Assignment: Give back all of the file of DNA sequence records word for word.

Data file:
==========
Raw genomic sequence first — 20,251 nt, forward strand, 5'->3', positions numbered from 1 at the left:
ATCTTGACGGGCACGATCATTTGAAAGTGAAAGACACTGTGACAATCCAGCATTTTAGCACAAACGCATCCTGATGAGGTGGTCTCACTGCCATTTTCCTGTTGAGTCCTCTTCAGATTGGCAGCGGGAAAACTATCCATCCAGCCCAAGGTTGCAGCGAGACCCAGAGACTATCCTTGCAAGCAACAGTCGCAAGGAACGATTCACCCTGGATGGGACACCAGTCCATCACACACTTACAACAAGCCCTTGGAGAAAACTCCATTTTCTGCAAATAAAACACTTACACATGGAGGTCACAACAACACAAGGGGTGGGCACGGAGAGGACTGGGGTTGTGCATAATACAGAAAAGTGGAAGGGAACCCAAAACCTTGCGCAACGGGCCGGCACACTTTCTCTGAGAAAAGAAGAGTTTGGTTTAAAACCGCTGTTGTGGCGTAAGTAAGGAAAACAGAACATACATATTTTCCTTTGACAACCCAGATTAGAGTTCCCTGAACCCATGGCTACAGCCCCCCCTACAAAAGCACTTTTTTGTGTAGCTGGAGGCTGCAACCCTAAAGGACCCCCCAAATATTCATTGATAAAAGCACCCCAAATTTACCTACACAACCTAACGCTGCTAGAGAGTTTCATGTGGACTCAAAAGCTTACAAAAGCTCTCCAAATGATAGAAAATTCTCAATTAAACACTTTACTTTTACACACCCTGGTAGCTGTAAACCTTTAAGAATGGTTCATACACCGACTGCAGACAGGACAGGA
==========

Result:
Raw genomic sequence first — 20,251 nt, forward strand, 5'->3', positions numbered from 1 at the left:
ATCTTGACGGGCACGATCATTTGAAAGTGAAAGACACTGTGACAATCCAGCATTTTAGCACAAACGCATCCTGATGAGGTGGTCTCACTGCCATTTTCCTGTTGAGTCCTCTTCAGATTGGCAGCGGGAAAACTATCCATCCAGCCCAAGGTTGCAGCGAGACCCAGAGACTATCCTTGCAAGCAACAGTCGCAAGGAACGATTCACCCTGGATGGGACACCAGTCCATCACACACTTACAACAAGCCCTTGGAGAAAACTCCATTTTCTGCAAATAAAACACTTACACATGGAGGTCACAACAACACAAGGGGTGGGCACGGAGAGGACTGGGGTTGTGCATAATACAGAAAAGTGGAAGGGAACCCAAAACCTTGCGCAACGGGCCGGCACACTTTCTCTGAGAAAAGAAGAGTTTGGTTTAAAACCGCTGTTGTGGCGTAAGTAAGGAAAACAGAACATACATATTTTCCTTTGACAACCCAGATTAGAGTTCCCTGAACCCATGGCTACAGCCCCCCCTACAAAAGCACTTTTTTGTGTAGCTGGAGGCTGCAACCCTAAAGGACCCCCCAAATATTCATTGATAAAAGCACCCCAAATTTACCTACACAACCTAACGCTGCTAGAGAGTTTCATGTGGACTCAAAAGCTTACAAAAGCTCTCCAAATGATAGAAAATTCTCAATTAAACACTTTACTTTTACACACCCTGGTAGCTGTAAACCTTTAAGAATGGTTCATACACCGACTGCAGACAGGACAGGA